Emergency Room Wait Time: Literature Review

Khankeh’s Study

Citation

Khankeh, H., Khorasani-Zavareh, D., Azizi-Naghdloo, F., & Hoseini, M. (2013). Triage effect on the wait time of receiving treatment services and patients satisfaction in the emergency department: Example from Iran. Iranian Journal of Nursing and Midwifery, 18(1), 79-83.

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Type of Study, Design Type, Framework/Theory

Type of Study: quantitative research.

Design Type: quasi-experimental study (Houde, 2009).

Framework/Theory: case group vs. control group.

Setting

Shahid Rajaee hospital.

Concepts/Variables

  • Concepts: evaluating the effect of triage.
  • Independent Variable: the human factor.
  • Dependent Variable: wait time, patient satisfaction.
  • Controlled Variable: triage.

Findings

The study conducted by Khankeh, Khorasani-Zavareh, Azizi-Naghdloo, & Hoseini (2013) discussed the probability of making a difference in patient satisfaction using triage. They identified a control group and then assembled the case group to conduct their quasi-experimental study. The researchers claimed that the existing studies in the area did not link triage to the concept of patient satisfaction (Khankeh et al., 2013).

They also observed the emergency department in terms of the wait time and patient rotation. Khankeh et al. (2013) were able to conclude that nurse education and triage system were the key contributors to the decrease in negative healthcare facility factors. The outcomes of the study hinted at the fact that there is a necessity to introduce a training program and reassess the value of nursing skills within the healthcare environment.

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Hierarchy of Evidence Level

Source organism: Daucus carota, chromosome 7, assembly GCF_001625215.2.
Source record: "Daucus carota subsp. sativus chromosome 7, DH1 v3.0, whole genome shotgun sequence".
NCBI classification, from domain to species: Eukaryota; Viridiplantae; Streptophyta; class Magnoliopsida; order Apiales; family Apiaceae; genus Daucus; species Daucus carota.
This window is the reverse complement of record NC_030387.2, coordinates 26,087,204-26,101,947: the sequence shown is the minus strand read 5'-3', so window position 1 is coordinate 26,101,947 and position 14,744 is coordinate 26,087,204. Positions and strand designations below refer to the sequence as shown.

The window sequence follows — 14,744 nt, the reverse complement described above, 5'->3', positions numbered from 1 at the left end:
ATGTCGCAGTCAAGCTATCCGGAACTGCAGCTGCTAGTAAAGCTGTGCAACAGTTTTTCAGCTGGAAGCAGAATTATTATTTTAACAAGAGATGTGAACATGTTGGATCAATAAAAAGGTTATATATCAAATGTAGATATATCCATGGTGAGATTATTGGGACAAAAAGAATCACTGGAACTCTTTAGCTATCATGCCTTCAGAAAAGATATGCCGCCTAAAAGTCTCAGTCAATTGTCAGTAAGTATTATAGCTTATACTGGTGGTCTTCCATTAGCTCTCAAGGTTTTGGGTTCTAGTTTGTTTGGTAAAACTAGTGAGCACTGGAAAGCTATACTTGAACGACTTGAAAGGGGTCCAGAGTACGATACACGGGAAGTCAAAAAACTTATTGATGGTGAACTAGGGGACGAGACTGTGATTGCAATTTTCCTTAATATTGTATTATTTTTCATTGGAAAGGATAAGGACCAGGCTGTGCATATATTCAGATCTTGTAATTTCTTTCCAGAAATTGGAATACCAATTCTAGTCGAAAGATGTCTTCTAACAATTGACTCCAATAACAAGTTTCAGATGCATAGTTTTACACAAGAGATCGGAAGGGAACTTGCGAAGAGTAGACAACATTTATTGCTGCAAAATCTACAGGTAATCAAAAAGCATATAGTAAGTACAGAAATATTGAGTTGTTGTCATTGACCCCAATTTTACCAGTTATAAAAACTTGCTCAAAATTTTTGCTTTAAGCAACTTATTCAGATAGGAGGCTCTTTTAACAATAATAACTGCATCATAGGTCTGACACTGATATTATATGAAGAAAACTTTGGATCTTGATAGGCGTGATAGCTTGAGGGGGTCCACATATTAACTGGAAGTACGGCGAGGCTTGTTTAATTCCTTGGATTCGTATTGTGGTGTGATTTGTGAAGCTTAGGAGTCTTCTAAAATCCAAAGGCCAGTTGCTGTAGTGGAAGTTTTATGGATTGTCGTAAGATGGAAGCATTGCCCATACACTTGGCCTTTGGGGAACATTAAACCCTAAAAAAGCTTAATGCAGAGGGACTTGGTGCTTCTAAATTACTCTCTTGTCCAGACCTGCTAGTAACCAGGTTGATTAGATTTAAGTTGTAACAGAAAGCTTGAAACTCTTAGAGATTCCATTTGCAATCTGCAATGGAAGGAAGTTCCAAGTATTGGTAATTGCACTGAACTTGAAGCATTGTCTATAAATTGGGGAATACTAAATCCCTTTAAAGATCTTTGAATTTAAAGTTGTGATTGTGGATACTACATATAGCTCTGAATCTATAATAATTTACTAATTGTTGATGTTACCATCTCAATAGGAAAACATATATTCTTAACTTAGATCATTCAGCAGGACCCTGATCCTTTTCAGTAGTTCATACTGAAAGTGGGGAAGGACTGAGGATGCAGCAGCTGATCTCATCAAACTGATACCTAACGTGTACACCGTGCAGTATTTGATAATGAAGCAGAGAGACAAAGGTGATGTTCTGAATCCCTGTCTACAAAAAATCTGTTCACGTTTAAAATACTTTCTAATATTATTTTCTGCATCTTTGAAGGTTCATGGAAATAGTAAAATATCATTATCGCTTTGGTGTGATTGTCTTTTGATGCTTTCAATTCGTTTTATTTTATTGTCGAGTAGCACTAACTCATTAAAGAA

Necessary elements are described in detail.

Iacobucci’s Study

Citation

Iacobucci, G. (2015). Patient flow issues caused longer A&E waits last winter, Monitor says. BMJ, 351, 4780.

Type of Study, Design Type, Framework/Theory

  • Type of Study: detailed data analysis.
  • Design Type: qualitative.
  • Framework/Theory: Analysis of the healthcare system (Houde, 2009).

Setting

Emergency department in England.

Concepts/Variables

  • Concepts: accident and emergency department are seriously contingent on external factors.
  • Independent Variable: patient stay time.
  • Dependent Variable: number of beds.
  • Controlled Variable: accident and emergency.

Findings

The key issue that was discussed by the author of the article is that patients are exposed to enlengthened periods of wait in the accident and emergency environment (Iacobucci, 2015). Ultimately this led to delays in the patient rotation and increased the transfer rate (to community care) of patients by 27%. The effect of this event, nonetheless, was not considered a sufficient body of evidence. Moreover, there was no evidence regarding the patients that went to the accident and emergency department in vain. The findings presented by Iacobucci (2015) also reflected the idea that the results of this review are inconsistent, and none of the variables can be predicted. The researcher found no evidence regarding the complexity of staffing issues and the number of beds that were available to the department. The challenges were not addressed sufficiently.

Hierarchy of Evidence Level

Insufficient evidence.

Handley’s Study

Citation

Handley, A. (2011). Fast-track to efficiency. Nursing Standard, 25(20), 18-19.

Type of Study, Design Type, Framework/Theory

  • Type of Study: research article.
  • Design Type: qualitative meta-analysis.
  • Framework/Theory: the role of the nurse in emergency conditions.

Setting

Midlands hospital.

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Concepts/Variables

  • Concepts: the impact of the reduction of waiting times on the functioning of emergency department.
  • Independent Variable: patient rotation time.
  • Dependent Variable: patient satisfaction.
  • Controlled Variable: wait time.

Findings